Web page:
2.3 Limitation of previous parameterizations
CCN activation is affected by κ values (e.g., Nenes et al., 2002; Kristjánsson 2002). H2SO4 has a κ value that is more than 2 times higher than (NH4)2SO4: 1.19 for and 0.53 for (Clegg and Wexler, 1998; Petters and Kredenweis 2007; Good et al., 2010). Such large disparities in the between different sulfate species could cause large variability in the estimation of ERFaci. However, many aerosol modules simplify the physical and chemical characteristics of aerosols, often neglecting some chemical species (Kukkonen et al., 2012; Im et al., 2015; Bessagnet et al., 2016). Sulfate aerosols are usually prescribed as a single species of either H2SO4 or (NH4)2SO4. Some models consider H2SO4 as the representative sulfate aerosol when the neutralization reaction between H2SO4 and ammonia is not considered or when only the binary sulfuric acid–water nucleation is considered (e.g., Wexler et al., 1994; Kulmala et al., 1998; Stier et al., 2006; Kazil and Lovejoy, 2007; Korhonen et al., 2008; Mann et al., 2010). Some other models consider (NH4)2SO4 as the representative sulfate aerosol when studying aerosol–CCN closure (e.g., VanReken et al., 2003), or when including the ternary sulfuric acid–ammonia–water nucleation process or the neutralization reaction between sulfate and ammonia (Kulmala et al., 2002; Napari et al., 2002; Grell et al., 2005; Elleman and Covert, 2009; Watanabe et al., 2010). To reduce the uncertainty of ERFaci, more speciated parameters need to be utilized in the calculation of cloud droplet activation process – at least for the two main sulfate aerosols, H2SO4 and (NH4)2SO4. Here, we suggest a new method of representing that considers both H2SO4 and (NH4)2SO4 using the molar ratio of to . We also suggest an alternative method that utilizes the spatial distribution of , based on the distinct distribution patterns of and over land and sea.
2.4 New parameterization of
H2SO4 is completely neutralized as (NH4)2SO4 when ammonia is abundant (Seinfeld and Pandis, 2006). During the neutralization process of H2SO4, 1 mol of takes up 2 mol of and forms 1 mol of (NH4)2SO4. Here, the assumption is that ammonia neutralizes ions prior to nitrate ions (Seinfeld and Pandis, 2006), and sulfate aerosols appear only in the form of H2SO4 and (NH4)2SO4. In the calculation of , the proportion of H2SO4 and (NH4)2SO4 is determined using the ammonium to sulfate molar ratio , where is the molar concentration of ions, and is the molar concentration of ions. Generally, sulfate aerosols are completely neutralized as (NH4)2SO4 under high R conditions (R>2) and are partially neutralized under low R conditions (R<2) (Waggoner et al., 1967; Fisher et al., 2011). Using R and the Zdanovskii–Stokes–Robinson relationship (i.e., , where Vd is the droplet volume, Vw is the volume of water, and Vj is the volume of the chemical j), a representative is defined as follows:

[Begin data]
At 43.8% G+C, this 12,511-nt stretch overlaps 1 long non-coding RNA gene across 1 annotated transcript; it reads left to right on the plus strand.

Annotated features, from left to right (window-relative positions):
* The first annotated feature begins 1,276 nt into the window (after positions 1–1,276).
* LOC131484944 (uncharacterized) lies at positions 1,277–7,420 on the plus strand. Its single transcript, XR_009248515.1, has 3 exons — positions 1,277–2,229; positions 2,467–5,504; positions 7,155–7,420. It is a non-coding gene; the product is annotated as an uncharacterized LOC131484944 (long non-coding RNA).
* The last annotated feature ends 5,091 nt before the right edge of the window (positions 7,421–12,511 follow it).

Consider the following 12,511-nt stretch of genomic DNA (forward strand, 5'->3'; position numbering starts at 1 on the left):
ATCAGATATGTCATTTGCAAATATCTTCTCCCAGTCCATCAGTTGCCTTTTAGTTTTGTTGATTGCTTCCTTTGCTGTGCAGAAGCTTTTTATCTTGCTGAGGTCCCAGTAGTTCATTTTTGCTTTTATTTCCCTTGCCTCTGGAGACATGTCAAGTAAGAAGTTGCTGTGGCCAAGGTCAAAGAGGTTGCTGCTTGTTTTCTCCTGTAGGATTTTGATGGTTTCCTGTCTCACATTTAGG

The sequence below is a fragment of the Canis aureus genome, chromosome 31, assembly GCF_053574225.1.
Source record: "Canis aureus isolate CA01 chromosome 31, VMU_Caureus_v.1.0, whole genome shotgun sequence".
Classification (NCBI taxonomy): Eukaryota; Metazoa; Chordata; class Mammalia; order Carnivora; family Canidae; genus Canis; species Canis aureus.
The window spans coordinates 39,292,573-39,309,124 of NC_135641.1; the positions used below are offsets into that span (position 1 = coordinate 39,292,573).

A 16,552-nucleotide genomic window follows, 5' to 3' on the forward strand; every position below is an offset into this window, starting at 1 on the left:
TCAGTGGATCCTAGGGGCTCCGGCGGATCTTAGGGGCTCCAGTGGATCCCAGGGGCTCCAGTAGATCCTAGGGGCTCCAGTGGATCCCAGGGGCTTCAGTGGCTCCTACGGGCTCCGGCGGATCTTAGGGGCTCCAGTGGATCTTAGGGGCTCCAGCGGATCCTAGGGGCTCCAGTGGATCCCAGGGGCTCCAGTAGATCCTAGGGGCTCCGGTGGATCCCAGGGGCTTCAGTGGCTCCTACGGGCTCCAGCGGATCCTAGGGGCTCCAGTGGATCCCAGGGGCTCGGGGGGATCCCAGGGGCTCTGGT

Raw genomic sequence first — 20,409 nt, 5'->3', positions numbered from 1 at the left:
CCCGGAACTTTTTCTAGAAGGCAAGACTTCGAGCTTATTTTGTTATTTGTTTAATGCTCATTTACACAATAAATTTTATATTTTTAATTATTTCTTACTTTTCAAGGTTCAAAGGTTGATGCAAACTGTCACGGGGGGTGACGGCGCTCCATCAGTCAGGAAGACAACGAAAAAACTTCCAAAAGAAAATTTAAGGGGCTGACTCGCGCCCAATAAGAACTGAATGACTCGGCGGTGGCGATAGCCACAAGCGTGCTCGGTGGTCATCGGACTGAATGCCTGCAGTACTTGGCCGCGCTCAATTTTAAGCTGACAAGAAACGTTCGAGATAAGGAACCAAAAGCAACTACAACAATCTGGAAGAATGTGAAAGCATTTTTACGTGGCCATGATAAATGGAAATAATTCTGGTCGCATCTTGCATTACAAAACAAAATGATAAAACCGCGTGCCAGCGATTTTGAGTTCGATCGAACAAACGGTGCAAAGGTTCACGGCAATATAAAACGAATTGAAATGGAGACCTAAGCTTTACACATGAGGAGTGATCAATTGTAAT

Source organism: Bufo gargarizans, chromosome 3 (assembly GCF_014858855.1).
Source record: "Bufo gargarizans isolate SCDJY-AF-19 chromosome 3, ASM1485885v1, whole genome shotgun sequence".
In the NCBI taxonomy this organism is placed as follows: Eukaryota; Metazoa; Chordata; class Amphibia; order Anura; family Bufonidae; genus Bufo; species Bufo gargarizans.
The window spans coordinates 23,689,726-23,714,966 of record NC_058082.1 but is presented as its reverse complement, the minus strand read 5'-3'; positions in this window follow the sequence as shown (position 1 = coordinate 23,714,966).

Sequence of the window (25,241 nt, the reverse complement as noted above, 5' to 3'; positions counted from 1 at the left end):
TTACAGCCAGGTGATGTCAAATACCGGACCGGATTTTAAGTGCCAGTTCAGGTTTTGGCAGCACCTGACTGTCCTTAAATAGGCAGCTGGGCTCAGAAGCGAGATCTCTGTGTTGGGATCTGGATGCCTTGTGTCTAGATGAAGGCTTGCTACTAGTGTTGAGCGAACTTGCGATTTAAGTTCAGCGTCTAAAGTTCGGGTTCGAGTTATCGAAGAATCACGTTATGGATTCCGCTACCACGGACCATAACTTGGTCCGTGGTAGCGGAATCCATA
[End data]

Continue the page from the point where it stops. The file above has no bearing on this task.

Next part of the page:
where is the volume fraction of H2SO4 in the total volume of sulfate aerosols (defined as , where is the volume concentration of H2SO4, and is the total volume concentration of sulfate aerosols), and is calculated in the same manner for (NH4)2SO4 (defined as , where is the volume concentration of (NH4)2SO4). In this study, we use 1.19 and 0.53 to represent and , respectively (Clegg and Wexler, 1998; Petters and Kredenweis 2007; Good et al., 2010). The volume fractions of H2SO4 and (NH4)2SO4 are calculated as follows:
Here, m and ρ indicate the molar mass and density of the specific chemical species, respectively. To be more realistic, ammonium bisulfate may also need to be considered: when the number of is smaller than , the sulfates appear as a mixture of ammonium bisulfates and sulfuric acids, and when the number of is greater than but not twice as large as , the sulfates appear as a mixture of ammonium bisulfates and ammonium sulfates (Nenes et al., 1998; Moore et al., 2011, 2012). For simplicity, however, such partitioning is not considered in this study. As a result, sulfate aerosols are treated as (NH4)2SO4 when R is greater than two (R>2) and as H2SO4 when R is zero (R=0). This method is applicable to the models that consider both and ions. If data are not available in a model, we suggest an alternative method to represent based on the typical geographical distribution pattern of sulfate aerosols available from observations, as discussed below.